Saturday, September 15, 2012

A Very "curious" Heterocloeon curiosum -- and Some Other Nice Finds in the Rivanna River at Crofton

This is a first.  When I saw the color -- the lime green -- of this small minnow mayfly I was sure I had found something new.  Apparently not.  It appears to be a male H. curiosum.  Not what I expected at all.
But it has the forecoxal gills that we find on that species (picture below), the head is the right shape, and it behaved like a male H. curiosum in the tray (they like to stick their heads up towards the top of the water).  And the size is right, ~ 7mm.  Some more photos of this gorgeous nymph.

and with its head popping up...

I'm still bothered by a couple of things with this ID.  One is the color: every male H. curiosum nymph that I've seen looked like this:

They all had the very same dorsal color and pattern.  The other thing that gives me pause -- note the gray pigment in the center in each of the gills in this "regular" H. curiosum:  I see no sign of that in the gills on the nymph from today.   There are other possibilities in the genus of Heteorcloeon -- all with the forecoxal gills: these..

There's H. bernieri which is 7-10 mm long -- but Beaty's team has never seen that in NC.  And there's H. petersi, 7-8 mm long which has "nor dorsal pattern," and on which the "gills [are] grey or grey-brown with [a] light margin" (Beaty, "The Ephemeroptera of North Carolina," p. 9).  But that species is apparently rare and "vulnerable to extirpation."  So, I will stick with H. curiosum for the moment.  But I hope to run this one by Beaty to see if he has a different opinion.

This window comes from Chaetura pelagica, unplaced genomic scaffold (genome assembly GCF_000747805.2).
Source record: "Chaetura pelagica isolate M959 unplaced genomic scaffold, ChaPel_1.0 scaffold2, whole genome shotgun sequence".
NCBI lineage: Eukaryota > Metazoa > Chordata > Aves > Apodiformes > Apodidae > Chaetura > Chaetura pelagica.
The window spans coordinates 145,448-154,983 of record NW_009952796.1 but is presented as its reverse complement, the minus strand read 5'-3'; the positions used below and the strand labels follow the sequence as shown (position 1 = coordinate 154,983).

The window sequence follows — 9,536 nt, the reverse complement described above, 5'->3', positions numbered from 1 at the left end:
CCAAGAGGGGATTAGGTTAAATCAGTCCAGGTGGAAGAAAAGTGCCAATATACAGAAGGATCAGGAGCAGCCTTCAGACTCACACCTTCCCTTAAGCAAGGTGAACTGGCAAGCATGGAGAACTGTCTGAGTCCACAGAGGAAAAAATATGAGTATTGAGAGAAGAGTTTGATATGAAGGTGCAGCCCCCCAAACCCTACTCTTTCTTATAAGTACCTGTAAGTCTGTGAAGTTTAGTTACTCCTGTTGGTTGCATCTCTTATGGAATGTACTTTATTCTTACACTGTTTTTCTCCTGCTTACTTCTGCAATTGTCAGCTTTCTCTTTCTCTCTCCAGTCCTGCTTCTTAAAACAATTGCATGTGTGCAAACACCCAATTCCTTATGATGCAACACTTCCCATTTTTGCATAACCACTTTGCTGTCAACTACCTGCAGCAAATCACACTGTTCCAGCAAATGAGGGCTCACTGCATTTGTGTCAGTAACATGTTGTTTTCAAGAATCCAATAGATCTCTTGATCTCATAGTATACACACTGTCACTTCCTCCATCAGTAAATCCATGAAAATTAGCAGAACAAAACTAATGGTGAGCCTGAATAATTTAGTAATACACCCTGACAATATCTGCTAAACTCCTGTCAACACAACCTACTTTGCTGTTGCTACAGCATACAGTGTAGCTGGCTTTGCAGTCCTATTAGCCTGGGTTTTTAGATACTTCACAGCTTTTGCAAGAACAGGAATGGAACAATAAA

I found two other interesting insects this morning.  One, another Agnetina annulipes common stonefly (the "Southern Stone"), the same species I just found at Buck Mt. Creek.

A real beauty.  On A. annulipes, Beaty notes -- you may recall -- that "sometimes segments 5 and 6 [are] dark mostly to [the] posterior margin."  I think we can see that on this particular nymph; at least the posterior margins of tergites 5 and 6 are clearly darker than those that precede and follow.


One  other treat -- well, if you can call a netspinner a treat!  I found a very colorful common netspinner -- Hydropsyche venularis.  This is the same species I found in the Rivanna at Darden Towe (see the entry posted on 8/4).  But the distinctive head pattern is much clearer on this particular larva.

Remember that the frontoclypeus (top of the head) on this species has two distinct pale spots towards the front that, in some case, merge and form a single stripe.  That's the case here.

I also got a good lateral view.  My photos of the dorsal and lateral aspects of the head on this larva are a good match for the illustrations of H. venularis on p.29 of the "Manual" by Schuster and Etnier.


It was another day when I was initially discouraged with my findings and thinking of going home -- but I ended up finding some beautiful insects.  A lot of the common netspinners I was finding here in the summer, by the way, are gone -- either pupating or hatched.  In their stead, fingernet caddisfly larvae have taken over the grasses that cover the rocks.

No comments:

Post a Comment